Selling, they felt, was not the done thing and they assured me that the Chinese clients would not tolerate it, as we would lose 'face'. This I could not understand or accept as only a few days previously, I had been dealing with senior Chinese executives in Singapore, who seemed to accept and value my advice. In Hong Kong, it seemed, Jardines expected any client with potential business to contact them, after which all negotiations, particularly financial, would be handled by their Chinese comprador. He would be given the selling price which Jardines required and add on his own margin, or any 'squeeze' or 'tea money', which he felt was necessary. The resultant price bore little resemblance to the Jardine figure, sometimes being up to 100% above their asking price and although they accepted that much of this money remained in the comprador's pocket, they were not prepared to end the practice. This arrangement led to a very difficult situation for me.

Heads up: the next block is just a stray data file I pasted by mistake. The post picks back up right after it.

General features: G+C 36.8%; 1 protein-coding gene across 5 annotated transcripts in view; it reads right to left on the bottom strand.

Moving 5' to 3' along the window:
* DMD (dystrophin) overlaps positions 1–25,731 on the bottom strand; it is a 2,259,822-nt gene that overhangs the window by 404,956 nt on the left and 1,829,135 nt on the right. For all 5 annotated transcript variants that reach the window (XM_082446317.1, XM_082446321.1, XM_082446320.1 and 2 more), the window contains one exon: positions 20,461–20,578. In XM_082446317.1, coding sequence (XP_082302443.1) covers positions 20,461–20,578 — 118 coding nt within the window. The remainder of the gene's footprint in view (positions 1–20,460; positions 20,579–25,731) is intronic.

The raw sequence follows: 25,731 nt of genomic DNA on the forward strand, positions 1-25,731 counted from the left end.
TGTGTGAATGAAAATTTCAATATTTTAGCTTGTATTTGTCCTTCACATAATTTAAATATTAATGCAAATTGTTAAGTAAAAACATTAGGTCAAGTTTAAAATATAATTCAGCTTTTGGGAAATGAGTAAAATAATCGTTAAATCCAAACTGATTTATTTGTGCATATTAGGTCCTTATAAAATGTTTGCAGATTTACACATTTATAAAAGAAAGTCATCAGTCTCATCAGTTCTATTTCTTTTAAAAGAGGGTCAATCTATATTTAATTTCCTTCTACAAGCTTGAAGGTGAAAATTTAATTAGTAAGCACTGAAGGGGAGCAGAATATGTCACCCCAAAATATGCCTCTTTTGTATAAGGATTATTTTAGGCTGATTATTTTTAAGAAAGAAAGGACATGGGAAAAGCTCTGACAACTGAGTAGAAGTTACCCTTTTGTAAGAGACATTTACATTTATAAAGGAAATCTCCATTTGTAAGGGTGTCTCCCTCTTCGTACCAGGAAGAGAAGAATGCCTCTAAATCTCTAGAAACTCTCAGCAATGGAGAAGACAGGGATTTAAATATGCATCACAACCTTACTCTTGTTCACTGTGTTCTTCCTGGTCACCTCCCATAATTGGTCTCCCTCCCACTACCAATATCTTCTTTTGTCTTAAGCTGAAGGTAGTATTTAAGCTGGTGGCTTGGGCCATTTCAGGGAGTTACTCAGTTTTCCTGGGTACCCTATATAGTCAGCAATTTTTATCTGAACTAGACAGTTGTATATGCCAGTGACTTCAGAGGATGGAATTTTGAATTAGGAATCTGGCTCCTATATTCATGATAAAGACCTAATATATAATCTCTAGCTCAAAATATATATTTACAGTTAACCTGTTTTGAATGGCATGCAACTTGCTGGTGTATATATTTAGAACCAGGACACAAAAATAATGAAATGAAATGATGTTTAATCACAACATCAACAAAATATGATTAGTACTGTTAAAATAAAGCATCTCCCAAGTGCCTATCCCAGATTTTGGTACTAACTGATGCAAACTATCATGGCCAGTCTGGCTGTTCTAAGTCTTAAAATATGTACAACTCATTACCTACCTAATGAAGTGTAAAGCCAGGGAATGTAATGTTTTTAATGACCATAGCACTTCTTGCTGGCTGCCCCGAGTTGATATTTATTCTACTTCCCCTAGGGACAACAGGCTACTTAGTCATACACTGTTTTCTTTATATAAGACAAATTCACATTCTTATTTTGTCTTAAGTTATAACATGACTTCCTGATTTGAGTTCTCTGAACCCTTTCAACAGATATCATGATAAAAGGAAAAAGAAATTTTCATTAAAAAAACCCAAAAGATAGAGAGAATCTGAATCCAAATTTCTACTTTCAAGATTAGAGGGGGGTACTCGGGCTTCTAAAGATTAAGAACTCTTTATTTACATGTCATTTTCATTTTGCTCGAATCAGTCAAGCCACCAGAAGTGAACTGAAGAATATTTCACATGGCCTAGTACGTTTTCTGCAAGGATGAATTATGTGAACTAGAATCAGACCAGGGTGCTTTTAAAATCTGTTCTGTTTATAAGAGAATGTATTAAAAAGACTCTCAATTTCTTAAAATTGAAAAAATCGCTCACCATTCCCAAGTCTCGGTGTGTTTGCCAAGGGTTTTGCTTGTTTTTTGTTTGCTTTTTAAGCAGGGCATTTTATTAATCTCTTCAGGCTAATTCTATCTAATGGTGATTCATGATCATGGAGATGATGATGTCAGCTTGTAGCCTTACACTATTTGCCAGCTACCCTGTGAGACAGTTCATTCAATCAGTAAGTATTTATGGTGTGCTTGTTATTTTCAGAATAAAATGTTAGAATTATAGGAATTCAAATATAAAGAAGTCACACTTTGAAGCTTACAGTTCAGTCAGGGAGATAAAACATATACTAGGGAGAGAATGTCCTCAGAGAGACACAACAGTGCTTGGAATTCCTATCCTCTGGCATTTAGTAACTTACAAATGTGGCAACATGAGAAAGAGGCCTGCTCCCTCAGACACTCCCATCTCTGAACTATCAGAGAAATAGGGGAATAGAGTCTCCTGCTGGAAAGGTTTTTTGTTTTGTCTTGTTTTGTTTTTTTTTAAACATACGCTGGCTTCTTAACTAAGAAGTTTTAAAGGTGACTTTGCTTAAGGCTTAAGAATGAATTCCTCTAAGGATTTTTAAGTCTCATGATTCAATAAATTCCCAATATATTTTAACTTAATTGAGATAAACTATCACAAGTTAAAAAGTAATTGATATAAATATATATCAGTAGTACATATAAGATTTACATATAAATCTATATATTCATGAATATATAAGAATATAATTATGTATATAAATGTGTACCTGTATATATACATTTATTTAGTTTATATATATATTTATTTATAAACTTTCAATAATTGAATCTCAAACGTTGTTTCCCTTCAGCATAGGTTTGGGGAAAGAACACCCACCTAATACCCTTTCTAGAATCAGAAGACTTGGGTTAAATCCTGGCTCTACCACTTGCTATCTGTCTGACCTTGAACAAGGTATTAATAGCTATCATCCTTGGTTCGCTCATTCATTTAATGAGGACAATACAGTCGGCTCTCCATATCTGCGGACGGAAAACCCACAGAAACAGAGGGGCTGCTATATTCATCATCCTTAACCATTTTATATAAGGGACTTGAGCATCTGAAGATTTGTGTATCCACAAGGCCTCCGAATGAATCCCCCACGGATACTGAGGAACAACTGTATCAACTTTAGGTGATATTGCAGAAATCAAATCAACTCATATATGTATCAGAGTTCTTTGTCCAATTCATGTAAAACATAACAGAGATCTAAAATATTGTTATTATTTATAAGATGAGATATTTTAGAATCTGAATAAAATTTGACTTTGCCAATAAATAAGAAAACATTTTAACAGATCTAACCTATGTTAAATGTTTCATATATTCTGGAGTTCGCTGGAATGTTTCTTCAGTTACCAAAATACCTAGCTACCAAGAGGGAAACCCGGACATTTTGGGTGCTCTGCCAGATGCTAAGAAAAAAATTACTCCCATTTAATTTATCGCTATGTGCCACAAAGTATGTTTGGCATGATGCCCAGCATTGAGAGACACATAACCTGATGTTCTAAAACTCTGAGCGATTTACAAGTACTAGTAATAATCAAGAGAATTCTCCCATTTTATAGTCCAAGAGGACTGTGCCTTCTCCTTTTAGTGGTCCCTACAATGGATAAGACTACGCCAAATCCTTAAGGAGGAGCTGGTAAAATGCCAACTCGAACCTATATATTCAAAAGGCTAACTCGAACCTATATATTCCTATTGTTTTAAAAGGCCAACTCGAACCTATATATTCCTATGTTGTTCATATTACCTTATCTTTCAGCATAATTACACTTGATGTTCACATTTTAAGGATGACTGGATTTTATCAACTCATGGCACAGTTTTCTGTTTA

Whilst in Singapore, I had been taken to see the Chinese managing director of a large Chinese bank, who were very loyal Chubb customers. During our discussions, he had demanded to know why our prices for equipment for their Hong Kong office, with which Jardines were negotiating, was so different from what he was paying in Singapore. Naturally, I was unable to give any satisfactory explanation but after a few days in Hong Kong, I quickly realised the source of the problem.
During a discussion with a manager of Jardine’s engineering department, which handled our equipment, I mentioned this and asked them to consider offering comparable prices for this contract. I was curtly told to mind my own business and not to interfere with their business practices. Rather than lose the contract, I made the decision to recommend that we took the contract from them, negotiating in Singapore and pay them commission as we entitled to do. The valuable contract was finally awarded, much to Jardine’s fury I understand, and led to a most spiteful letter being sent by Jardine to Holley, stating they felt I was too immature and naive to do business in Hong Kong. A secretary showed me the letter and Holley's reply, in which he agreed with the sentiments expressed; Holley never raised the matter with me and I was furious, feeling very hurt and let down by this lack of support from my director.
Following my time with Jardines, I spent a week with NCR calling on potential customers and their work and business ethos made a great impression on me after the ‘old school tie/colonial gentleman’ attitude of Jardine.